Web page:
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9 responses to “Why Blind People Get ‘Freebies’…Rights or Charity?

  1. Thank you for your summary and also for noting the public transit issues. I’m interested in public transit and in particular how the urban poor get around because I am frustrated to see seniors being held hostage by the Para Transit timetable and rates. In my novel Dining with Death I tried to offer a solution. Though the story is fiction my protagonists shuttle themselves around in a Get Away Van. A NGO has bought the van, fuels it up, and the seniors are responsible for keeping it clean and volunteering a driver. This way the folks avoid touring the town all morning, missing appointments, paying through the nose for lifts etc. Dining with Death is a humourous look at how some seniors get by when the rest of the society is trying to put them out to pasture. But as I said, it Dining with Death is a work of fiction – there is no fast solution or NGO that is able to offer up Get Away Vans to the folk that need them. And so folk must avail themselves to public transit with reduced rates or free passes, bum rides from family and friends, or stay home. Unfortunately, free pass doesn’t actually mean “free” movement.

    Kathleen Molloy, author – Diningwithdeath.ca
    La Mort au menu, http://www.lamortaumenu.ca

  2. Well, thanks for that shameless bit of self-promotion there Kathleen! I notice that your book, which you are so opportunistically flogging, is not available at the CNIB library for the blind. Nor is it available at the Halifax Public Library. I read some excerpts on your web site. I must say that I enjoy the concept, however I find the literary style rather odd and awkward…even a tad offensive.

  3. Hi – I am finding your blog so interesting! I am a transportation planner who used to work for a Transit Company. I also have a young daughter with a congenital eye condition which limits some of her vision. And have had a crash course in all sorts of issues relating to sight, visual acuity and field of vision. I find your blog very insightful for these reasons. Anyway, I am doing some research on this issue and stumbled across your blog.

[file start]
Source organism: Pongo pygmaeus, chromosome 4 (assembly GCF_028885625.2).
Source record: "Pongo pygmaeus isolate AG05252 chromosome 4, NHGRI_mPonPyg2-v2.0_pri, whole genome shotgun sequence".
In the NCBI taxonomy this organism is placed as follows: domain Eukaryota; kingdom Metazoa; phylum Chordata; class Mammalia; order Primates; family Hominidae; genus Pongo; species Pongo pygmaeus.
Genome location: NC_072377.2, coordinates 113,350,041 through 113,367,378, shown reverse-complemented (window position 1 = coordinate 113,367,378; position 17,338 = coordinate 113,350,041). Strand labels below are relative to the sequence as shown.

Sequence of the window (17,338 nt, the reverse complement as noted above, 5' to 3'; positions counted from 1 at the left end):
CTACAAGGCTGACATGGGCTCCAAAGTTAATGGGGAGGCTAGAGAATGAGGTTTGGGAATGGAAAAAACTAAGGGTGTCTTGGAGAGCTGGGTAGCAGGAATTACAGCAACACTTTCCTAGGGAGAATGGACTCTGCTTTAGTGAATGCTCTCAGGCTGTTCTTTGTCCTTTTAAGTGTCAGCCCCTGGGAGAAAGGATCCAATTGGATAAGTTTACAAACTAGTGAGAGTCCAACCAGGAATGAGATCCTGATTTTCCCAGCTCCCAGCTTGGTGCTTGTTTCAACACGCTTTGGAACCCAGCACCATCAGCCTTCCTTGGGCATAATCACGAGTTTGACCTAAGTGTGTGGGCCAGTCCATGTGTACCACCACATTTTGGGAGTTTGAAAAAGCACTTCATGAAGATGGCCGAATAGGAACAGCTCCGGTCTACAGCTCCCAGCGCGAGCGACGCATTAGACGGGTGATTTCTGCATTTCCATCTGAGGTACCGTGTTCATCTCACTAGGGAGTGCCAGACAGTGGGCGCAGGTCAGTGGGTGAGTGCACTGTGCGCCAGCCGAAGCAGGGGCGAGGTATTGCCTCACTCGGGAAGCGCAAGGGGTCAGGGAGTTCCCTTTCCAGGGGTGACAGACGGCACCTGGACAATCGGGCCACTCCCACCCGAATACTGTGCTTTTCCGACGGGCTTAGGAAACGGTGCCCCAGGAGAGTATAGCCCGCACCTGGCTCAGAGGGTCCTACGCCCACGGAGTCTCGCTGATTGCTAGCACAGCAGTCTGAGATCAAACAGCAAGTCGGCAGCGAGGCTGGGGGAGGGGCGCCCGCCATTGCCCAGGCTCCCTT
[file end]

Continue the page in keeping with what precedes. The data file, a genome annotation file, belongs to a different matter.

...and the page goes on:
I remember when I worked for a transit company we were not very receptive to the needs of blind and partially sighted customers. I really hope to work to correct this and blogs like this are a good starting point for sharing experiences! I will keep reading! Keep up the good work!

  4. Hey Annie! It’s great to have some feedback. I repeat over and over to everyone (my friends will confirm this) that it’s all about quality of life. With regards to persons with disabilities, this could not be emphasized enough. Q of L is often about being comfortable with the world. Personally, I feel most comfortable when the people around me are comfortable with ME. Ergo. I blog…some might call it public awareness, others self-interest…hmm

  5. Well, I definetely think that more people could be made aware of these issues – myself included. So, if it’s public awareness, or self-interest in mind, it doesn’t matter so much because it’s informative and witty.

  6. I was looking for the dog/lightbulb joke and came across this article. thanks for posting it. As you probably know there are similar perks in the U.S. regarding books and some reduced transit fairs. Ironically enough, the National Federation of the Blind (NFB) argues against these reduced fairs claiming that it’s a way of keeping blind people down to second class citizenship. They’ve also been an opponent of the efforts of the American Council of the Blind (ACB) to get paper currency which blind people can identify without help. I understand that Canada and 179 other countries have done this. Consider that another wonderful perk for the blind.

  7. I hear many arguments about the ‘free pass’ and if transit should be free or not for the blind. As far as I am concerned, transit should be free for everyone (in an ideal world). However until then, I would gladly pay bus fare, if my transit system provided me with the same service. They do not. no accessible schedules, route maps or bus stop announcement. Driver training is lacking because their ability to do a decent job when a blind person gets on (announce the bus number, indicate a seat and announce the person’s stop) is appalling. Until then, I don’t feel like I should feel like its much of a ‘free ride’.

  8. Pingback: Halifax “being fair to everyone” by eliminating bus passes for the blind « The Dingler

  9. I don’t feel the argument about limiting free transit to blind and visually impaired is accurate. There are many persons with other disabilities that are restricted or not permitted to drive: epilepsy, certain heart conditions, chronic pain syndrome, Parkinson’s disease, dementia, brain injury, some psychiatric disabilities, narcolepsy, chronic fatigue syndrome, migraine syndrome, etc. – persons with varying degrees of these types of disabilities have often been barred from driving, so do THEY get a free pass too? Of course not. I am not saying the blind and visually impaired should or should not; I am saying there needs to be a cultural revolution around public transit and its necessity, as opposed to its option only, for municipalities, as non-drivers continuously pay to subsidize the private vehicle in a number of ways.